We are already one third of the way through our semester, which is hard to believe. So far, we are keeping COVID at bay, and our students continue to impress me with their compliance with our policies, including the SUNY vaccine mandate. On September 28, only 1 student had to be un-enrolled as a result of not following the policy. While I am sorry to see any student leave campus, I know that we must put the greater good above the individual at times, and a world-wide pandemic is such a time. We respect the sincerely held religious beliefs of our students and have offered both a religious and a medical exemption policy. We are fortunate that we now have 96% of our student body fully vaccinated against COVID. Our faculty and staff numbers are also above the regional average, with 78% of our employees offering HR evidence of their vaccination status. Any unvaccinated individuals will need to continue to test weekly throughout the fall semester, whether they have exemptions or not.
Student Numbers and Budget
Our census numbers were reported to Senate on September 27, and I want to share them more widely today. Our final headcount of students is close to the figure we had budgeted for, but lower than we had hoped: 6,992. We haven’t dipped below 7,000 for many years. Nevertheless, please know that our undergraduate admissions team and our Center for Graduate Studies all did amazing work in recruiting students in a difficult environment, and in working in partnership with College Communications and academic departments; I am grateful to them for their efforts. We recruited 1,012 new first year students, 756 new transfer students and 331 new graduate students. Our transfer numbers surpassed the figures from 2020, but in all other cases, the numbers of new students are lower across the board. However, the biggest reductions were in relation to our returning undergraduate students.
We retained more graduate students than in previous years (946, up three from last year and significantly higher than fall 2019, when we recruited 879). Our strategy has been to increase graduate student numbers to offset changing demographics, and this is a strategy that we believe will continue to be a fruitful one. Our continuing undergraduate student numbers have declined over the last four years, and our retention rate has dropped to 68.8%. Every indication suggests that this drop is COVID-related, and we are hopeful that with more in-person classes, and a more robust campus life, these numbers will increase next year. But hope is not a strategy, so I wanted to assure you that work continues on our Persistence Roadmap (what used to be our Strategic Plan for Undergraduate Retention). We are putting in place stretch goals in relation to retention and graduation rates, as well as supportive programs to ensure our students can achieve a sense of belonging. If you have not already, please visit our new webpage related to these topics.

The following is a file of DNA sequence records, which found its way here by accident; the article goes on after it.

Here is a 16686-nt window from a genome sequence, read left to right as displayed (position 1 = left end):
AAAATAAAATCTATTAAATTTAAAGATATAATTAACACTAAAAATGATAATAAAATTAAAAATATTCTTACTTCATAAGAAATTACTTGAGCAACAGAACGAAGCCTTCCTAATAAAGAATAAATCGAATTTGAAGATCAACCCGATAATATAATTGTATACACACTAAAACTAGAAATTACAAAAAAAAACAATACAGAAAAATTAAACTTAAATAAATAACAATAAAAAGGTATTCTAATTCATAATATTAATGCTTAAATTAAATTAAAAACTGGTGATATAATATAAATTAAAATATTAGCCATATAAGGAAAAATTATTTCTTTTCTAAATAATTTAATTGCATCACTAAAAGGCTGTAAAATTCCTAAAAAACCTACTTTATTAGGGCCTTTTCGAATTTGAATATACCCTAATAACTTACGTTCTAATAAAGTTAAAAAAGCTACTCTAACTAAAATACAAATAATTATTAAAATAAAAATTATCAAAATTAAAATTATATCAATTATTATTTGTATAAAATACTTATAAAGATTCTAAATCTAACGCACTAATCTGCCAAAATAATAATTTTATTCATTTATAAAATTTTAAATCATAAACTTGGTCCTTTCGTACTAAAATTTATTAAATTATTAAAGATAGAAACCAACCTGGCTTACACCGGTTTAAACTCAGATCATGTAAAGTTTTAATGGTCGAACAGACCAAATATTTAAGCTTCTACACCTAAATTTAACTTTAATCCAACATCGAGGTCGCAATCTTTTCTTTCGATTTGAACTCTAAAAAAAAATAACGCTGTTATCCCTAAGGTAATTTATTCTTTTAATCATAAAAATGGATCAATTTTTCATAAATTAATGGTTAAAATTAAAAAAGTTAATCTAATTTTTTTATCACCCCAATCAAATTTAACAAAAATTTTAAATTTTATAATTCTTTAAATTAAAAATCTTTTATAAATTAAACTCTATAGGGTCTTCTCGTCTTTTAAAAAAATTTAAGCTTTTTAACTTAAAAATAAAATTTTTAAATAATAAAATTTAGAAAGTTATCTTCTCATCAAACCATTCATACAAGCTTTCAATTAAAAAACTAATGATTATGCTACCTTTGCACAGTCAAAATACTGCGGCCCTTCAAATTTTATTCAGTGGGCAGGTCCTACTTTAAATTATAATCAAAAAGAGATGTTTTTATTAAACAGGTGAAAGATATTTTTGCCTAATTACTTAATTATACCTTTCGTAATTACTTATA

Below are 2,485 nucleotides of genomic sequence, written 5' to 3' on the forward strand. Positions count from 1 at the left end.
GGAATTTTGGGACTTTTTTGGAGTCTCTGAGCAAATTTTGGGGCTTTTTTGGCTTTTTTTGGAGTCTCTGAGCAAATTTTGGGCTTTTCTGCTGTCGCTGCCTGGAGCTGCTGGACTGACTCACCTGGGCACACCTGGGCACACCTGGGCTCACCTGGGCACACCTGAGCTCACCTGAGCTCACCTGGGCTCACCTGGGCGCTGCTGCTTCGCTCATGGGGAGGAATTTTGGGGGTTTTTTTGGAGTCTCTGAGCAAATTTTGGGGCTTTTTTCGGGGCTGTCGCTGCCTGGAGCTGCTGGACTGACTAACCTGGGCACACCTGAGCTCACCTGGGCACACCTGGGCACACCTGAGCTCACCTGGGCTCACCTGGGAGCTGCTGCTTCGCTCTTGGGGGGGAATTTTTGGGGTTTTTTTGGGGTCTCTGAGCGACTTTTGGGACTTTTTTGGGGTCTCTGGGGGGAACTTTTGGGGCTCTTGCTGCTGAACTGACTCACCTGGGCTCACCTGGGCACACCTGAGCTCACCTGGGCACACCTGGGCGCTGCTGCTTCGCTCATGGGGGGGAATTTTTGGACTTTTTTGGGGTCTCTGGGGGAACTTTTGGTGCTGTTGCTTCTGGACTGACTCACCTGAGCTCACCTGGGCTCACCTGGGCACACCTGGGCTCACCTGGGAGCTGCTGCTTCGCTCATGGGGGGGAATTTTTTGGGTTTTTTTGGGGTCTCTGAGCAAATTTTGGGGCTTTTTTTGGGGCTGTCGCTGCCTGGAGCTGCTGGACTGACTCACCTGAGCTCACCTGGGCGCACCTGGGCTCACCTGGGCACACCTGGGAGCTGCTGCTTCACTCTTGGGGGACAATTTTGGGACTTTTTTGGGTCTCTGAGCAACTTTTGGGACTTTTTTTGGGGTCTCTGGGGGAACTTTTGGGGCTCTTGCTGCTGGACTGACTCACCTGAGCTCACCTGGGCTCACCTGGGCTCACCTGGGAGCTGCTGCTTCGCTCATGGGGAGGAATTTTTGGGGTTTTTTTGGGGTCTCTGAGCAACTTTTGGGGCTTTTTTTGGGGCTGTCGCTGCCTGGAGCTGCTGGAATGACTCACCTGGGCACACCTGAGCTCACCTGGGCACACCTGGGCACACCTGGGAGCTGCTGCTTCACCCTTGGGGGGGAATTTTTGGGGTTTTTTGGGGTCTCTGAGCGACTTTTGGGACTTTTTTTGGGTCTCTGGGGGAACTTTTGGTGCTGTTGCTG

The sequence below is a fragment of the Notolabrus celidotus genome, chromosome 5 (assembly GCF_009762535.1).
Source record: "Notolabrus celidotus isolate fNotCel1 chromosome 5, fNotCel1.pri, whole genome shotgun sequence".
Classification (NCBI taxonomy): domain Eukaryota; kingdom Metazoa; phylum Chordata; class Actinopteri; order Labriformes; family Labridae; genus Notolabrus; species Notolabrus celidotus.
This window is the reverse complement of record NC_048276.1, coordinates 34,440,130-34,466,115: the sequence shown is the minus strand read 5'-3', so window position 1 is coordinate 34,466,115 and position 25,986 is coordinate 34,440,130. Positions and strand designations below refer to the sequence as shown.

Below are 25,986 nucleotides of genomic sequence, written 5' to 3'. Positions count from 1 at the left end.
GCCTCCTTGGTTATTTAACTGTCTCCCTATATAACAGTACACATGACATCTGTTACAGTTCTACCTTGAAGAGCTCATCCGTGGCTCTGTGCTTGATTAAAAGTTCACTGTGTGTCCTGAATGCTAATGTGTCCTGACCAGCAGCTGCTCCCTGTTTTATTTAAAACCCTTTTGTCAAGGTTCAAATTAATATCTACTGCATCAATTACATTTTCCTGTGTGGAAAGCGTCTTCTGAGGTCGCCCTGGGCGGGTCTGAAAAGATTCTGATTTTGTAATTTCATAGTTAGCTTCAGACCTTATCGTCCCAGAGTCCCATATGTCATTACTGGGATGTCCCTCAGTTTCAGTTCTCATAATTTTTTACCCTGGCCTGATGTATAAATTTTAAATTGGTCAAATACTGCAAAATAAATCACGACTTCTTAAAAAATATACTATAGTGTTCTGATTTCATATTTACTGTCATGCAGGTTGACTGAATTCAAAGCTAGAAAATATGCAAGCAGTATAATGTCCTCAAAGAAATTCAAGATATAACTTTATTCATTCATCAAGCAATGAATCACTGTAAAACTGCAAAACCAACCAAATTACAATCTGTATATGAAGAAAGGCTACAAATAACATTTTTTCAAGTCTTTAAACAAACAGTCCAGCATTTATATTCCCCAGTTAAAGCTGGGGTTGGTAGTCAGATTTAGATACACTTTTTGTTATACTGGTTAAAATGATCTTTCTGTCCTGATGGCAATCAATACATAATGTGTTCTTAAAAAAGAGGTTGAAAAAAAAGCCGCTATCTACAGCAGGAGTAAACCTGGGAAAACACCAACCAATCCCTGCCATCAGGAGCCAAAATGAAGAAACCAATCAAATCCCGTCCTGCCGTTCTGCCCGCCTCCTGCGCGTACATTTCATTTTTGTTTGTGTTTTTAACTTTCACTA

We must hope for the best but continue to plan for what may happen if these numbers continue to drop year over year. This means paying attention to our fee-based programs and right sizing the budgets to align with student numbers, and continuing to follow SUNY guidance regarding fiscal strategies. We have been fortunate to receive one-time federal funds to support us during the last year; without them, we would have started the year not only with a lower budget, but with fewer reserves to shore us up. At the same time, we must budget according to our revenue, and this means a budget that is several million dollars less than in previous years. Jim Wall will be giving a full budget update later this month, and I encourage you to attend Senate, Joint Planning and Budget Committee, and the Town Hall for more information.
Colleagues have asked for updates on the telecommuting pilot. We do not yet know if SUNY and the Governor’s Office of Employee Relations (GOER) will extend the pilot into 2022, but we remain hopeful that they will. As you will be aware, we took a cautious approach to the first semester under the pilot, in order to assist our students with their return to campus. Many of us worked remotely, partially or even fully, during the height of the pandemic, when the vast majority of our students were also remote. Now that they are back in person, we have a duty of care to ensure that they are connected to the resources they need. What they need most is people. During non-student facing times of the calendar—in the break between semesters and during the summer—we intend to utilize the full amount of time that SUNY allows for telecommuting (assuming they have extended the pilot) for individuals for whom working remotely makes sense. This means that individuals can request up to five days per pay period for telecommuting during these periods. We will also continue to look at other options to extend the policy once the semester is over.